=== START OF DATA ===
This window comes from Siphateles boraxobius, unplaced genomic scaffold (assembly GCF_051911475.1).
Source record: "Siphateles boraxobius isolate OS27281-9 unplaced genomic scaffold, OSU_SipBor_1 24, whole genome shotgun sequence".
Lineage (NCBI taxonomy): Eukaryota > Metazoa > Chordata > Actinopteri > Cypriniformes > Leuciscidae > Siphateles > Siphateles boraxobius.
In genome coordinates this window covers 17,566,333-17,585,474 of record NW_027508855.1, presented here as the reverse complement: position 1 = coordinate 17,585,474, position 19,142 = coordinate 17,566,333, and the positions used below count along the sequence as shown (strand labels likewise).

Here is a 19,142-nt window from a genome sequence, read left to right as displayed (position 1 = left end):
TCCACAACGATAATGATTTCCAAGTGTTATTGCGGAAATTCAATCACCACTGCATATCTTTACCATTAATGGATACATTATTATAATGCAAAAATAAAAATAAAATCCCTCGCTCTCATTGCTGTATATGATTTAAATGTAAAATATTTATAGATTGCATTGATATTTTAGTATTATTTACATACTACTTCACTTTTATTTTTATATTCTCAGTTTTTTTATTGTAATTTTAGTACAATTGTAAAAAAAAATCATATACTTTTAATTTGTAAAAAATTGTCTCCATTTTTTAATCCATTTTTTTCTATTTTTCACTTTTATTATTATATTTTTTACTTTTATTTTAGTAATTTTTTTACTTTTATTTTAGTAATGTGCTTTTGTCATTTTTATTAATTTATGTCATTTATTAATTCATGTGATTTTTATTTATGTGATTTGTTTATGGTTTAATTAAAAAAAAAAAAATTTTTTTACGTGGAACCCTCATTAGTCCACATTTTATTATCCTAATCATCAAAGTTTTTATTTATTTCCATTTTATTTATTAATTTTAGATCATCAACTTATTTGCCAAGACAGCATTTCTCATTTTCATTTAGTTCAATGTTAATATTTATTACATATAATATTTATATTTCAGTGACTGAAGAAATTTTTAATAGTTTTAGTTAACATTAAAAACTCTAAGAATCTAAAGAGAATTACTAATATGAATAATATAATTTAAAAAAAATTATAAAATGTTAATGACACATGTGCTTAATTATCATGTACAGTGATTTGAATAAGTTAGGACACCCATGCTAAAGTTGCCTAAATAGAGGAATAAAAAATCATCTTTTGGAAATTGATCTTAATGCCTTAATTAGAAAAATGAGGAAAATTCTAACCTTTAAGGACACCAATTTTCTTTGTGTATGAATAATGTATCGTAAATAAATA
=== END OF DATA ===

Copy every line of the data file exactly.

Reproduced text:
This window comes from Siphateles boraxobius, unplaced genomic scaffold (assembly GCF_051911475.1).
Source record: "Siphateles boraxobius isolate OS27281-9 unplaced genomic scaffold, OSU_SipBor_1 24, whole genome shotgun sequence".
Lineage (NCBI taxonomy): Eukaryota > Metazoa > Chordata > Actinopteri > Cypriniformes > Leuciscidae > Siphateles > Siphateles boraxobius.
In genome coordinates this window covers 17,566,333-17,585,474 of record NW_027508855.1, presented here as the reverse complement: position 1 = coordinate 17,585,474, position 19,142 = coordinate 17,566,333, and the positions used below count along the sequence as shown (strand labels likewise).

Here is a 19,142-nt window from a genome sequence, read left to right as displayed (position 1 = left end):
TCCACAACGATAATGATTTCCAAGTGTTATTGCGGAAATTCAATCACCACTGCATATCTTTACCATTAATGGATACATTATTATAATGCAAAAATAAAAATAAAATCCCTCGCTCTCATTGCTGTATATGATTTAAATGTAAAATATTTATAGATTGCATTGATATTTTAGTATTATTTACATACTACTTCACTTTTATTTTTATATTCTCAGTTTTTTTATTGTAATTTTAGTACAATTGTAAAAAAAAATCATATACTTTTAATTTGTAAAAAATTGTCTCCATTTTTTAATCCATTTTTTTCTATTTTTCACTTTTATTATTATATTTTTTACTTTTATTTTAGTAATTTTTTTACTTTTATTTTAGTAATGTGCTTTTGTCATTTTTATTAATTTATGTCATTTATTAATTCATGTGATTTTTATTTATGTGATTTGTTTATGGTTTAATTAAAAAAAAAAAAATTTTTTTACGTGGAACCCTCATTAGTCCACATTTTATTATCCTAATCATCAAAGTTTTTATTTATTTCCATTTTATTTATTAATTTTAGATCATCAACTTATTTGCCAAGACAGCATTTCTCATTTTCATTTAGTTCAATGTTAATATTTATTACATATAATATTTATATTTCAGTGACTGAAGAAATTTTTAATAGTTTTAGTTAACATTAAAAACTCTAAGAATCTAAAGAGAATTACTAATATGAATAATATAATTTAAAAAAAATTATAAAATGTTAATGACACATGTGCTTAATTATCATGTACAGTGATTTGAATAAGTTAGGACACCCATGCTAAAGTTGCCTAAATAGAGGAATAAAAAATCATCTTTTGGAAATTGATCTTAATGCCTTAATTAGAAAAATGAGGAAAATTCTAACCTTTAAGGACACCAATTTTCTTTGTGTATGAATAATGTATCGTAAATAAATA